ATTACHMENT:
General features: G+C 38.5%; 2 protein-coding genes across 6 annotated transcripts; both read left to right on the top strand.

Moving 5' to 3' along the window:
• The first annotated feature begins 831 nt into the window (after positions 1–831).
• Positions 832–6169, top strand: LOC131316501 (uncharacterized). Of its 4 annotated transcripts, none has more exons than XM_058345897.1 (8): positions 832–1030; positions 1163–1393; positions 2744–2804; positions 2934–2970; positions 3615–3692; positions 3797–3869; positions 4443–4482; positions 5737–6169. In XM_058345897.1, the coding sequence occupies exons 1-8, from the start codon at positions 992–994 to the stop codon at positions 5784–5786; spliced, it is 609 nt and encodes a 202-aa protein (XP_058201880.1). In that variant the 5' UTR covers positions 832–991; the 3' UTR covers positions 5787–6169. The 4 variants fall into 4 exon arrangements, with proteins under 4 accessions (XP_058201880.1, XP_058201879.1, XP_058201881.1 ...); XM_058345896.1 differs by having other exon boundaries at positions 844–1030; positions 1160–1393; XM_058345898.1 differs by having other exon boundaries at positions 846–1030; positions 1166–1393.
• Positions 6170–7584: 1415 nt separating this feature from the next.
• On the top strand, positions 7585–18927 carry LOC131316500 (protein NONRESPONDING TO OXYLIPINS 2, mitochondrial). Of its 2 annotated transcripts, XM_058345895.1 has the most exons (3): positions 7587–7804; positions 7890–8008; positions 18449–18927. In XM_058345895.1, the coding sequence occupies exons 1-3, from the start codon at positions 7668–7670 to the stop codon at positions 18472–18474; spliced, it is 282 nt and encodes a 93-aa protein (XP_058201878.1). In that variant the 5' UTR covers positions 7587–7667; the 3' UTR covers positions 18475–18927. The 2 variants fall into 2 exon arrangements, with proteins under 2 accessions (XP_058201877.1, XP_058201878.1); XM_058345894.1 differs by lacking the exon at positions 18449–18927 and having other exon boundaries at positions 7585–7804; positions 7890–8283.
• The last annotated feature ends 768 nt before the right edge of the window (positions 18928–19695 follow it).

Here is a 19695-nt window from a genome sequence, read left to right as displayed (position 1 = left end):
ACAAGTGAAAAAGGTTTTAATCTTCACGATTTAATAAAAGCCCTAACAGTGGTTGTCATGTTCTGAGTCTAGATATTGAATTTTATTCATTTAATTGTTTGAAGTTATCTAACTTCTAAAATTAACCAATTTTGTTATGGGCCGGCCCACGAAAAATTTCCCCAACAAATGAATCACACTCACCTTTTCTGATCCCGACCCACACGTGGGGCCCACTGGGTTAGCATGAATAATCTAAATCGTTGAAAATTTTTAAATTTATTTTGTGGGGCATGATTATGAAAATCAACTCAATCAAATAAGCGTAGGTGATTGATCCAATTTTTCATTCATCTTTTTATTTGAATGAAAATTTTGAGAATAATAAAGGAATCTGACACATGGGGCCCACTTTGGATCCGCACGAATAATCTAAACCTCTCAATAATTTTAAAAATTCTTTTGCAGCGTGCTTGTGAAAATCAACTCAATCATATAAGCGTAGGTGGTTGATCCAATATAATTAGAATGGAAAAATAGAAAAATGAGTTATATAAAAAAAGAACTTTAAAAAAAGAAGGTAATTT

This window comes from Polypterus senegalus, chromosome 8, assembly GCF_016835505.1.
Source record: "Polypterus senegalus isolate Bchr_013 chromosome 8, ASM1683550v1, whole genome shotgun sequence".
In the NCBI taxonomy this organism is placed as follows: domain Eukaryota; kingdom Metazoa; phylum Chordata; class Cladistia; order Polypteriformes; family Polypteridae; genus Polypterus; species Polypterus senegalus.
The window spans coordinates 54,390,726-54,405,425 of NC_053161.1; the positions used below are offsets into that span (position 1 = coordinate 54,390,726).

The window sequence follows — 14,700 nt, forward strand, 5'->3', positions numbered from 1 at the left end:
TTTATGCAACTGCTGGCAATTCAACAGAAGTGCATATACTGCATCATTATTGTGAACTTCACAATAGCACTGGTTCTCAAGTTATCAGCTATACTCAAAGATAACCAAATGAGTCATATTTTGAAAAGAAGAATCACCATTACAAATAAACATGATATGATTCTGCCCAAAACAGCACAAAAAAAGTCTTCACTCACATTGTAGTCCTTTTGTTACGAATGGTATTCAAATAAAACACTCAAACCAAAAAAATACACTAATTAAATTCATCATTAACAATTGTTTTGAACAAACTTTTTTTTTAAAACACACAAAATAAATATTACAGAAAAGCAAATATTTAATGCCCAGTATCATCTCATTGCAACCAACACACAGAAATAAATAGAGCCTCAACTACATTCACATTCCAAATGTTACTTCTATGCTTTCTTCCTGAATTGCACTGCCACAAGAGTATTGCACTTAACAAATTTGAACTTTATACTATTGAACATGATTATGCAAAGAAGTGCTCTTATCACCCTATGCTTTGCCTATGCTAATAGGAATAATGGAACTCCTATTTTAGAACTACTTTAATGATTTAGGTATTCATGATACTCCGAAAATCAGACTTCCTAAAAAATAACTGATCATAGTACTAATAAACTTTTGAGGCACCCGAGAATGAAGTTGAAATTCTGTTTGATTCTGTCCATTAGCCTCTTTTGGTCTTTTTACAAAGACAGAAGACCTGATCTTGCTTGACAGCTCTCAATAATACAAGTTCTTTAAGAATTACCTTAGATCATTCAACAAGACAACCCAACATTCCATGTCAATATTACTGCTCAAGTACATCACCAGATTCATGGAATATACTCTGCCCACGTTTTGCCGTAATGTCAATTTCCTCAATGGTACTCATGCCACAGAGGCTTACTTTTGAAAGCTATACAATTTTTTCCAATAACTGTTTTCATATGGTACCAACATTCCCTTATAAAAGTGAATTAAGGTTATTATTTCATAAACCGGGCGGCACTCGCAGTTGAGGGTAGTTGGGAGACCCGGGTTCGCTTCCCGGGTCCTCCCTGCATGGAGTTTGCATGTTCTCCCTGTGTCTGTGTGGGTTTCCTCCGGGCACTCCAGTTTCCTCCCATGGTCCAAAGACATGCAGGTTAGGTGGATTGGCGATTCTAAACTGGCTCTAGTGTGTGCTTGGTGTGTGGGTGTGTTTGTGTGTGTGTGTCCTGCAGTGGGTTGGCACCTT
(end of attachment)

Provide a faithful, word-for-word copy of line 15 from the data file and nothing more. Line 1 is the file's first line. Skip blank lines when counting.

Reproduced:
TTTATGCAACTGCTGGCAATTCAACAGAAGTGCATATACTGCATCATTATTGTGAACTTCACAATAGCACTGGTTCTCAAGTTATCAGCTATACTCAAAGATAACCAAATGAGTCATATTTTGAAAAGAAGAATCACCATTACAAATAAACATGATATGATTCTGCCCAAAACAGCACAAAAAAAGTCTTCACTCACATTGTAGTCCTTTTGTTACGAATGGTATTCAAATAAAACACTCAAACCAAAAAAATACACTAATTAAATTCATCATTAACAATTGTTTTGAACAAACTTTTTTTTTAAAACACACAAAATAAATATTACAGAAAAGCAAATATTTAATGCCCAGTATCATCTCATTGCAACCAACACACAGAAATAAATAGAGCCTCAACTACATTCACATTCCAAATGTTACTTCTATGCTTTCTTCCTGAATTGCACTGCCACAAGAGTATTGCACTTAACAAATTTGAACTTTATACTATTGAACATGATTATGCAAAGAAGTGCTCTTATCACCCTATGCTTTGCCTATGCTAATAGGAATAATGGAACTCCTATTTTAGAACTACTTTAATGATTTAGGTATTCATGATACTCCGAAAATCAGACTTCCTAAAAAATAACTGATCATAGTACTAATAAACTTTTGAGGCACCCGAGAATGAAGTTGAAATTCTGTTTGATTCTGTCCATTAGCCTCTTTTGGTCTTTTTACAAAGACAGAAGACCTGATCTTGCTTGACAGCTCTCAATAATACAAGTTCTTTAAGAATTACCTTAGATCATTCAACAAGACAACCCAACATTCCATGTCAATATTACTGCTCAAGTACATCACCAGATTCATGGAATATACTCTGCCCACGTTTTGCCGTAATGTCAATTTCCTCAATGGTACTCATGCCACAGAGGCTTACTTTTGAAAGCTATACAATTTTTTCCAATAACTGTTTTCATATGGTACCAACATTCCCTTATAAAAGTGAATTAAGGTTATTATTTCATAAACCGGGCGGCACTCGCAGTTGAGGGTAGTTGGGAGACCCGGGTTCGCTTCCCGGGTCCTCCCTGCATGGAGTTTGCATGTTCTCCCTGTGTCTGTGTGGGTTTCCTCCGGGCACTCCAGTTTCCTCCCATGGTCCAAAGACATGCAGGTTAGGTGGATTGGCGATTCTAAACTGGCTCTAGTGTGTGCTTGGTGTGTGGGTGTGTTTGTGTGTGTGTGTCCTGCAGTGGGTTGGCACCTT